Lawmakers may avoid another shutdown with new bipartisan budget deal
A bipartisan group of lawmakers announced Tuesday afternooon that it had reached a two-year agreement on a budget plan that could head off the threat of another government shutdown at the outset of 2014, NBC News reported.
The plan, which Congressional leaders hope to pass by the end of the week, sets the federal budget at $1.012 trillion for 2014 and $1.014 trillion for 2015, both increases over the $967 billion budget mandated by the federal sequester, which was approved in March.
“I think this agreement is a clear improvement on the status quo,” Rep. Paul Ryan (R-WI) said at a press conference explaining the deal. Ryan and Sen. Patty Murray (D-WA) led their respective party’s delegations in negotiating the plan into fruition.
The plan does not, however, address the matter of the pending cuts to unemployment benefit funds, which are set to take place on Jan. 1, following through on Senate Democrats’ vow to leave them off the table. The deal also does not include a new agreement on the federal debt limit. Congress must decide by February whether to raise that, as well.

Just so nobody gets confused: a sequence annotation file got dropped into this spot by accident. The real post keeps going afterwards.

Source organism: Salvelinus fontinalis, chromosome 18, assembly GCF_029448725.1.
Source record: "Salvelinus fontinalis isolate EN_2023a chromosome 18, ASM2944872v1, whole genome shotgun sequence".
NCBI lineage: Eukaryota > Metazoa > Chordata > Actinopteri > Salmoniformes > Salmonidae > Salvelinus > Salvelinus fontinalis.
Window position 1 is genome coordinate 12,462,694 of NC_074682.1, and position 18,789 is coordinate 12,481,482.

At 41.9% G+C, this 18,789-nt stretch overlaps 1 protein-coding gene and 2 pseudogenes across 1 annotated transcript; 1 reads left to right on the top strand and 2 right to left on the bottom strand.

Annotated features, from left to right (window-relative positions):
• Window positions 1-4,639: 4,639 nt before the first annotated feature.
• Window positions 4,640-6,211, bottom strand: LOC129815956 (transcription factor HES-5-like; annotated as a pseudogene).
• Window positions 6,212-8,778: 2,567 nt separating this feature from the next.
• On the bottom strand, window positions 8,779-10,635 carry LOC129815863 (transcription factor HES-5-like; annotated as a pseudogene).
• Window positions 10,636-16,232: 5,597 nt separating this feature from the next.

But both Ryan and Murray came out on Tuesday expressing their satisfaction with a deal both of them said represented progress for an often contentious Congress.
“We have broken through the partisanship and gridlock and reached a bipartisan compromise that will prevent a government shutdown in January,” Murray said at the press conference.
[Image via NBC News]